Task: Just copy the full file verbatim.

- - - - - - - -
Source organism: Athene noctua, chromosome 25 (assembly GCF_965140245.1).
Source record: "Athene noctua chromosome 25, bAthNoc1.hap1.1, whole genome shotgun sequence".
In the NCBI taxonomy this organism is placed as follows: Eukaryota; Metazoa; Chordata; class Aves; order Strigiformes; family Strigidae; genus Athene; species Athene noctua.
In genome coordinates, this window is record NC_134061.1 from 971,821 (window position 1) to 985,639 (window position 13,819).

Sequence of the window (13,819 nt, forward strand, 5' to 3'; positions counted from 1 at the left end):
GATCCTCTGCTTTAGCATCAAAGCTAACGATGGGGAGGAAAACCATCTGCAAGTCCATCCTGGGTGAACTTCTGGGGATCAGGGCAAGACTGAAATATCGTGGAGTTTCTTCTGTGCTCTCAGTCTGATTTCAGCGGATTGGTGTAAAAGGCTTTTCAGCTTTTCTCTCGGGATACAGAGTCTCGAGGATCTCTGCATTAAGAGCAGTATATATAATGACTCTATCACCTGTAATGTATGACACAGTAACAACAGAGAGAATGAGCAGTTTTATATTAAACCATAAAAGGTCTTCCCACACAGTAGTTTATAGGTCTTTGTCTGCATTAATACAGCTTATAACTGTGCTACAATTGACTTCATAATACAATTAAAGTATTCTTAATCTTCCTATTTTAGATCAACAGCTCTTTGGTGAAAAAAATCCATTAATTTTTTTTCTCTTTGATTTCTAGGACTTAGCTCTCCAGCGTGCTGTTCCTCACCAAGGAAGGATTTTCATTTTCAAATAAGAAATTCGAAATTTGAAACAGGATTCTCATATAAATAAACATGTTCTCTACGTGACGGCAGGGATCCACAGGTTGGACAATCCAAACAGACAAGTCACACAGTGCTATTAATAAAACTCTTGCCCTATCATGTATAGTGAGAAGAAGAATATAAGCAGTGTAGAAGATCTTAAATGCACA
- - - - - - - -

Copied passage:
Source organism: Athene noctua, chromosome 25 (assembly GCF_965140245.1).
Source record: "Athene noctua chromosome 25, bAthNoc1.hap1.1, whole genome shotgun sequence".
In the NCBI taxonomy this organism is placed as follows: Eukaryota; Metazoa; Chordata; class Aves; order Strigiformes; family Strigidae; genus Athene; species Athene noctua.
In genome coordinates, this window is record NC_134061.1 from 971,821 (window position 1) to 985,639 (window position 13,819).

Sequence of the window (13,819 nt, forward strand, 5' to 3'; positions counted from 1 at the left end):
GATCCTCTGCTTTAGCATCAAAGCTAACGATGGGGAGGAAAACCATCTGCAAGTCCATCCTGGGTGAACTTCTGGGGATCAGGGCAAGACTGAAATATCGTGGAGTTTCTTCTGTGCTCTCAGTCTGATTTCAGCGGATTGGTGTAAAAGGCTTTTCAGCTTTTCTCTCGGGATACAGAGTCTCGAGGATCTCTGCATTAAGAGCAGTATATATAATGACTCTATCACCTGTAATGTATGACACAGTAACAACAGAGAGAATGAGCAGTTTTATATTAAACCATAAAAGGTCTTCCCACACAGTAGTTTATAGGTCTTTGTCTGCATTAATACAGCTTATAACTGTGCTACAATTGACTTCATAATACAATTAAAGTATTCTTAATCTTCCTATTTTAGATCAACAGCTCTTTGGTGAAAAAAATCCATTAATTTTTTTTCTCTTTGATTTCTAGGACTTAGCTCTCCAGCGTGCTGTTCCTCACCAAGGAAGGATTTTCATTTTCAAATAAGAAATTCGAAATTTGAAACAGGATTCTCATATAAATAAACATGTTCTCTACGTGACGGCAGGGATCCACAGGTTGGACAATCCAAACAGACAAGTCACACAGTGCTATTAATAAAACTCTTGCCCTATCATGTATAGTGAGAAGAAGAATATAAGCAGTGTAGAAGATCTTAAATGCACA